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Bifurcating a Line.

caffeinemachine

Well-known member
MHB Math Scholar
Mar 10, 2012
834
Hello MHB.

Suppose I have a function $f:X\to Y$ which sends $a$ to $b$.

I want to express this as:

Consider a function $\frac{f:X\to Y}{a\xrightarrow{h}b}$.
OR
Consider a function $\frac{f:X\to Y}{f:a\mapsto b}$.
Only thing, I don't want the 'horizontal bar' which separates $f:X\to Y$ from $a\xrightarrow{h}b$ (or $f:a\mapsto b$).

Does anybody know how to do this?

Also, is there a way to write $h$ on top of $\mapsto$ just as I can right $h$ on top of $\rightarrow$?
 

Klaas van Aarsen

MHB Seeker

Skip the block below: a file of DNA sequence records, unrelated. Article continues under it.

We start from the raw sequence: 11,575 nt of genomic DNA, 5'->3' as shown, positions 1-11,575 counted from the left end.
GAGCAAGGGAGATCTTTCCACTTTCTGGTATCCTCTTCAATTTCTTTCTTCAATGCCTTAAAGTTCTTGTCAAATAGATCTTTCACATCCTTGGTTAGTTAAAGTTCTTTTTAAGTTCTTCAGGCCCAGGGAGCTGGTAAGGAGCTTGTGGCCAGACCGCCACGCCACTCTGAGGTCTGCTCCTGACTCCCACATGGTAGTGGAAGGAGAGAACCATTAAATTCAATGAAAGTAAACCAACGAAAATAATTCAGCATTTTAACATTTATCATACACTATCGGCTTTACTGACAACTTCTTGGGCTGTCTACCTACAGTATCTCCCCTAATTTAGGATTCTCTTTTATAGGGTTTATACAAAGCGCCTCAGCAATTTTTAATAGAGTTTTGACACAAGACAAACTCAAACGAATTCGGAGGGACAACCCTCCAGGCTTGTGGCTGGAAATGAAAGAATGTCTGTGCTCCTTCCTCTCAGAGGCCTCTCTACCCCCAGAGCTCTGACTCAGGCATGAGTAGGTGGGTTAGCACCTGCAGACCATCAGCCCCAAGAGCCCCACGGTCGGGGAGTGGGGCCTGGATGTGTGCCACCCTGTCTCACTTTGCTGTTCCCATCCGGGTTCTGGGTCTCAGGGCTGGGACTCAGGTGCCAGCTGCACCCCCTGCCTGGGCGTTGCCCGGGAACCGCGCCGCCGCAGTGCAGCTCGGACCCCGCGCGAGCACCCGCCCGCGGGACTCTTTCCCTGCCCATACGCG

Staff member
Mar 5, 2012
8,779
Hello MHB.

Suppose I have a function $f:X\to Y$ which sends $a$ to $b$.

I want to express this as:

Consider a function $\frac{f:X\to Y}{a\xrightarrow{h}b}$.
OR
Consider a function $\frac{f:X\to Y}{f:a\mapsto b}$.
Only thing, I don't want the 'horizontal bar' which separates $f:X\to Y$ from $a\xrightarrow{h}b$ (or $f:a\mapsto b$).

Does anybody know how to do this?

Also, is there a way to write $h$ on top of $\mapsto$ just as I can right $h$ on top of $\rightarrow$?
There are various ways to stack symbols on top of each other.
For instance \stackrel:
$$\stackrel{f:X\to Y}{a\xrightarrow{h}b}$$

To put a symbol on top of \mapsto, you can use \overset{f}{\mapsto}.
$${a\overset{f}{\mapsto} b}$$